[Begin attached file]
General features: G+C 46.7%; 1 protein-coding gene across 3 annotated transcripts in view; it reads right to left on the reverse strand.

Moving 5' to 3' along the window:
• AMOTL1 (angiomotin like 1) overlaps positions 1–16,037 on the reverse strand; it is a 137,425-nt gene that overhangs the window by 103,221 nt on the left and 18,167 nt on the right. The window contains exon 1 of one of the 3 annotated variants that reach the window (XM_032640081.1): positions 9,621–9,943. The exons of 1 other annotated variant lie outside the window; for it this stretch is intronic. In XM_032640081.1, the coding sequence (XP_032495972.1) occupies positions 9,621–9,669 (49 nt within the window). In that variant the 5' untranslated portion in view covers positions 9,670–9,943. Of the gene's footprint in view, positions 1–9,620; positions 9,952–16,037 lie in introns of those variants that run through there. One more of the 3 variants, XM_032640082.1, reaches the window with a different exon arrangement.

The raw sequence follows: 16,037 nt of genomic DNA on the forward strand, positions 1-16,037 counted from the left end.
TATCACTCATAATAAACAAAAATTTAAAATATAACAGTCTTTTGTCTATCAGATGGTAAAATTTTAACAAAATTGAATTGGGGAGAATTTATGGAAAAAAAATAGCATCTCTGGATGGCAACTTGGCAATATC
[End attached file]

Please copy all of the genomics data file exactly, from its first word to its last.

General features: G+C 46.7%; 1 protein-coding gene across 3 annotated transcripts in view; it reads right to left on the reverse strand.

Moving 5' to 3' along the window:
• AMOTL1 (angiomotin like 1) overlaps positions 1–16,037 on the reverse strand; it is a 137,425-nt gene that overhangs the window by 103,221 nt on the left and 18,167 nt on the right. The window contains exon 1 of one of the 3 annotated variants that reach the window (XM_032640081.1): positions 9,621–9,943. The exons of 1 other annotated variant lie outside the window; for it this stretch is intronic. In XM_032640081.1, the coding sequence (XP_032495972.1) occupies positions 9,621–9,669 (49 nt within the window). In that variant the 5' untranslated portion in view covers positions 9,670–9,943. Of the gene's footprint in view, positions 1–9,620; positions 9,952–16,037 lie in introns of those variants that run through there. One more of the 3 variants, XM_032640082.1, reaches the window with a different exon arrangement.

The raw sequence follows: 16,037 nt of genomic DNA on the forward strand, positions 1-16,037 counted from the left end.
TATCACTCATAATAAACAAAAATTTAAAATATAACAGTCTTTTGTCTATCAGATGGTAAAATTTTAACAAAATTGAATTGGGGAGAATTTATGGAAAAAAAATAGCATCTCTGGATGGCAACTTGGCAATATC